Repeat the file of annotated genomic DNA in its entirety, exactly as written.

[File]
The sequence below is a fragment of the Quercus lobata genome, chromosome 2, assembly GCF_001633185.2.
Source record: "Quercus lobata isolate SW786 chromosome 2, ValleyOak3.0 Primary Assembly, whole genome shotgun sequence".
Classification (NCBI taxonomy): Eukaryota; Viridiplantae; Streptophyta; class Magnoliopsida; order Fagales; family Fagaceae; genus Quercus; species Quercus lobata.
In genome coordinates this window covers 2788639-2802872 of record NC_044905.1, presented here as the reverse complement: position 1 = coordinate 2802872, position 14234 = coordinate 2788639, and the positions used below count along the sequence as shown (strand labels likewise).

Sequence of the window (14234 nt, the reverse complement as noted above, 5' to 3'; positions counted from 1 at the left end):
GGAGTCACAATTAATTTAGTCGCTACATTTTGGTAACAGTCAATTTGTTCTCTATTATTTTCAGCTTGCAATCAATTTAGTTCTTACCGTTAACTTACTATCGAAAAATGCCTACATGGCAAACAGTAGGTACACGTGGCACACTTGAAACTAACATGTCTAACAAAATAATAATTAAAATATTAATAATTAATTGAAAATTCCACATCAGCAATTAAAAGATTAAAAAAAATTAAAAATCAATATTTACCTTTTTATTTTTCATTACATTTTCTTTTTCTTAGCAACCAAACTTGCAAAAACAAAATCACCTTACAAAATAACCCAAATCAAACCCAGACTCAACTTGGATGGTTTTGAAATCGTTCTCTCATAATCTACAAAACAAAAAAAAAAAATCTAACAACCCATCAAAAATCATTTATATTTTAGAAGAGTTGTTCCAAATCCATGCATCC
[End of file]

The sequence below is a fragment of the Quercus lobata genome, chromosome 2, assembly GCF_001633185.2.
Source record: "Quercus lobata isolate SW786 chromosome 2, ValleyOak3.0 Primary Assembly, whole genome shotgun sequence".
Classification (NCBI taxonomy): Eukaryota; Viridiplantae; Streptophyta; class Magnoliopsida; order Fagales; family Fagaceae; genus Quercus; species Quercus lobata.
In genome coordinates this window covers 2788639-2802872 of record NC_044905.1, presented here as the reverse complement: position 1 = coordinate 2802872, position 14234 = coordinate 2788639, and the positions used below count along the sequence as shown (strand labels likewise).

Sequence of the window (14234 nt, the reverse complement as noted above, 5' to 3'; positions counted from 1 at the left end):
GGAGTCACAATTAATTTAGTCGCTACATTTTGGTAACAGTCAATTTGTTCTCTATTATTTTCAGCTTGCAATCAATTTAGTTCTTACCGTTAACTTACTATCGAAAAATGCCTACATGGCAAACAGTAGGTACACGTGGCACACTTGAAACTAACATGTCTAACAAAATAATAATTAAAATATTAATAATTAATTGAAAATTCCACATCAGCAATTAAAAGATTAAAAAAAATTAAAAATCAATATTTACCTTTTTATTTTTCATTACATTTTCTTTTTCTTAGCAACCAAACTTGCAAAAACAAAATCACCTTACAAAATAACCCAAATCAAACCCAGACTCAACTTGGATGGTTTTGAAATCGTTCTCTCATAATCTACAAAACAAAAAAAAAAAATCTAACAACCCATCAAAAATCATTTATATTTTAGAAGAGTTGTTCCAAATCCATGCATCC